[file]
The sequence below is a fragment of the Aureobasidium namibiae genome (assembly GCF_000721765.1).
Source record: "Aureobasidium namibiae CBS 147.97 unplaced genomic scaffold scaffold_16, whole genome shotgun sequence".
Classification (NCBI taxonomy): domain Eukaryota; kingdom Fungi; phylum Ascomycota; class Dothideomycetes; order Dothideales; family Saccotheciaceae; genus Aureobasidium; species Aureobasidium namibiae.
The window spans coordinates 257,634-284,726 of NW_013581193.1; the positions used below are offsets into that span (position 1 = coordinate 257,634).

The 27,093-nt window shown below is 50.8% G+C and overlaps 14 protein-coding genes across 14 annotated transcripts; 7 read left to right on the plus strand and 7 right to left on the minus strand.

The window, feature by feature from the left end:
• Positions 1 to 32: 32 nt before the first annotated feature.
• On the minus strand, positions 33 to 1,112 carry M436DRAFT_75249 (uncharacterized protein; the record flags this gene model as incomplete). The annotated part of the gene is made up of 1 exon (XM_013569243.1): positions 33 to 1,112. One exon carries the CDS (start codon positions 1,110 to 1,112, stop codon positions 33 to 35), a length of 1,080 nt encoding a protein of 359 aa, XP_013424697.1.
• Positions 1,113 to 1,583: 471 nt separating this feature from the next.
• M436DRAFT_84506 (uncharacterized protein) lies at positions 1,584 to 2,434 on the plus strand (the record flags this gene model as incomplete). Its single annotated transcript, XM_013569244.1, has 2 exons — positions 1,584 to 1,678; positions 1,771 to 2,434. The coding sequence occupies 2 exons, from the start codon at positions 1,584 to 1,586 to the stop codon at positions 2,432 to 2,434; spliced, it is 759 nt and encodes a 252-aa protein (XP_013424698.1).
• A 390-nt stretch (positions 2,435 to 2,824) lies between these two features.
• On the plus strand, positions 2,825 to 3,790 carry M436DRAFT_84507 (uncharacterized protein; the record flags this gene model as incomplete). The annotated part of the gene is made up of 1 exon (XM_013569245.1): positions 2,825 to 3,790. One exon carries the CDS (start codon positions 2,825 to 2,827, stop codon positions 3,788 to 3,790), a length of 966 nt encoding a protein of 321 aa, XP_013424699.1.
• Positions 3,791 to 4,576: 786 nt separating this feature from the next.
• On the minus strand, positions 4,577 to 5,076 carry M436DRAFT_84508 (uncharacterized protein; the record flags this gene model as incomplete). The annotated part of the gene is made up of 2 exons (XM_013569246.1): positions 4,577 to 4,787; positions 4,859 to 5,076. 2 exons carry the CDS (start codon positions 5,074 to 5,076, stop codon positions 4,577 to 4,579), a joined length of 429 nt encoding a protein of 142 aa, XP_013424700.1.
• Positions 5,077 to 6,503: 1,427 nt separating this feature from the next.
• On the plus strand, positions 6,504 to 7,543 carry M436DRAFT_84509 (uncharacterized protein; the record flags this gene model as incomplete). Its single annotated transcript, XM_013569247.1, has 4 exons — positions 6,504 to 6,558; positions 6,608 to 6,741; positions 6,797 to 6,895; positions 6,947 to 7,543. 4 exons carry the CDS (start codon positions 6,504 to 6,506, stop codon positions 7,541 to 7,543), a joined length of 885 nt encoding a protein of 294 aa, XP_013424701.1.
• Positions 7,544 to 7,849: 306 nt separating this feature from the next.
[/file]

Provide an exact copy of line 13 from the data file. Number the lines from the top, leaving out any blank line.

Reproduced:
• Positions 3,791 to 4,576: 786 nt separating this feature from the next.